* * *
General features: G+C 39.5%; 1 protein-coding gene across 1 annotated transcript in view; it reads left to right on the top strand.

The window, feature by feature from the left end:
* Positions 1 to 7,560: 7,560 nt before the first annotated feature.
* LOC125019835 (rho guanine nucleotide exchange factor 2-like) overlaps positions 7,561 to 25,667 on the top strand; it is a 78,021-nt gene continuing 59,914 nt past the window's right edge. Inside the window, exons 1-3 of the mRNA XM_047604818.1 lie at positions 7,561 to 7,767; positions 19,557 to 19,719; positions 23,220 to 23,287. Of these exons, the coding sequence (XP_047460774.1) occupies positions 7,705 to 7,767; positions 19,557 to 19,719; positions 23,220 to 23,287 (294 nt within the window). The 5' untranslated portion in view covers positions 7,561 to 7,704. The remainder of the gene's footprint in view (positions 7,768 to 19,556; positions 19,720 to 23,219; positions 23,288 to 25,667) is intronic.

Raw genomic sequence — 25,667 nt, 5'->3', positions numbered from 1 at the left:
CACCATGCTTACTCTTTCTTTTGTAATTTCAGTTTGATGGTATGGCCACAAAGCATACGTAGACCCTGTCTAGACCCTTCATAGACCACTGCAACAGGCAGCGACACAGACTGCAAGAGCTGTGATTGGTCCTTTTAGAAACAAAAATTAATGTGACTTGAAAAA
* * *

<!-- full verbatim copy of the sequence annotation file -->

General features: G+C 39.5%; 1 protein-coding gene across 1 annotated transcript in view; it reads left to right on the top strand.

The window, feature by feature from the left end:
* Positions 1 to 7,560: 7,560 nt before the first annotated feature.
* LOC125019835 (rho guanine nucleotide exchange factor 2-like) overlaps positions 7,561 to 25,667 on the top strand; it is a 78,021-nt gene continuing 59,914 nt past the window's right edge. Inside the window, exons 1-3 of the mRNA XM_047604818.1 lie at positions 7,561 to 7,767; positions 19,557 to 19,719; positions 23,220 to 23,287. Of these exons, the coding sequence (XP_047460774.1) occupies positions 7,705 to 7,767; positions 19,557 to 19,719; positions 23,220 to 23,287 (294 nt within the window). The 5' untranslated portion in view covers positions 7,561 to 7,704. The remainder of the gene's footprint in view (positions 7,768 to 19,556; positions 19,720 to 23,219; positions 23,288 to 25,667) is intronic.

Raw genomic sequence — 25,667 nt, 5'->3', positions numbered from 1 at the left:
CACCATGCTTACTCTTTCTTTTGTAATTTCAGTTTGATGGTATGGCCACAAAGCATACGTAGACCCTGTCTAGACCCTTCATAGACCACTGCAACAGGCAGCGACACAGACTGCAAGAGCTGTGATTGGTCCTTTTAGAAACAAAAATTAATGTGACTTGAAAAA